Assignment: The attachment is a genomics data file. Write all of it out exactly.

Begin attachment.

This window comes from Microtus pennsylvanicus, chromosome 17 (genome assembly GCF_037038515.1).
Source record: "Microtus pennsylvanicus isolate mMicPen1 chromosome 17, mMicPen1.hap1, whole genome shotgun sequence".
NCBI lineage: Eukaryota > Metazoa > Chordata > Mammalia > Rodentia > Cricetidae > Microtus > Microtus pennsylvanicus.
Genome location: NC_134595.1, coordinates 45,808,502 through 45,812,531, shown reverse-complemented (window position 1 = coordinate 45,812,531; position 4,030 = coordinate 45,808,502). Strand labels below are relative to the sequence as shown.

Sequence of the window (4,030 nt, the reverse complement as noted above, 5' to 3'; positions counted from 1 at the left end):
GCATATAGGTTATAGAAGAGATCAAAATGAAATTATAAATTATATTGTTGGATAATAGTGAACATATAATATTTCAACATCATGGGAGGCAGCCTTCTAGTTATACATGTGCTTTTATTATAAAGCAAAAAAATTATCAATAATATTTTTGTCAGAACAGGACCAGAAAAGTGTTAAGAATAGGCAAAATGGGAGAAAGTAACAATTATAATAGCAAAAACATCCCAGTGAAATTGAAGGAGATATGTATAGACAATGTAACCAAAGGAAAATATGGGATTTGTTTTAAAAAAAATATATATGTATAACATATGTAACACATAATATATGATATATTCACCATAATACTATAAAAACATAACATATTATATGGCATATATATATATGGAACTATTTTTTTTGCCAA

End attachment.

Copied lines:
This window comes from Microtus pennsylvanicus, chromosome 17 (genome assembly GCF_037038515.1).
Source record: "Microtus pennsylvanicus isolate mMicPen1 chromosome 17, mMicPen1.hap1, whole genome shotgun sequence".
NCBI lineage: Eukaryota > Metazoa > Chordata > Mammalia > Rodentia > Cricetidae > Microtus > Microtus pennsylvanicus.
Genome location: NC_134595.1, coordinates 45,808,502 through 45,812,531, shown reverse-complemented (window position 1 = coordinate 45,812,531; position 4,030 = coordinate 45,808,502). Strand labels below are relative to the sequence as shown.

Sequence of the window (4,030 nt, the reverse complement as noted above, 5' to 3'; positions counted from 1 at the left end):
GCATATAGGTTATAGAAGAGATCAAAATGAAATTATAAATTATATTGTTGGATAATAGTGAACATATAATATTTCAACATCATGGGAGGCAGCCTTCTAGTTATACATGTGCTTTTATTATAAAGCAAAAAAATTATCAATAATATTTTTGTCAGAACAGGACCAGAAAAGTGTTAAGAATAGGCAAAATGGGAGAAAGTAACAATTATAATAGCAAAAACATCCCAGTGAAATTGAAGGAGATATGTATAGACAATGTAACCAAAGGAAAATATGGGATTTGTTTTAAAAAAAATATATATGTATAACATATGTAACACATAATATATGATATATTCACCATAATACTATAAAAACATAACATATTATATGGCATATATATATATGGAACTATTTTTTTTGCCAA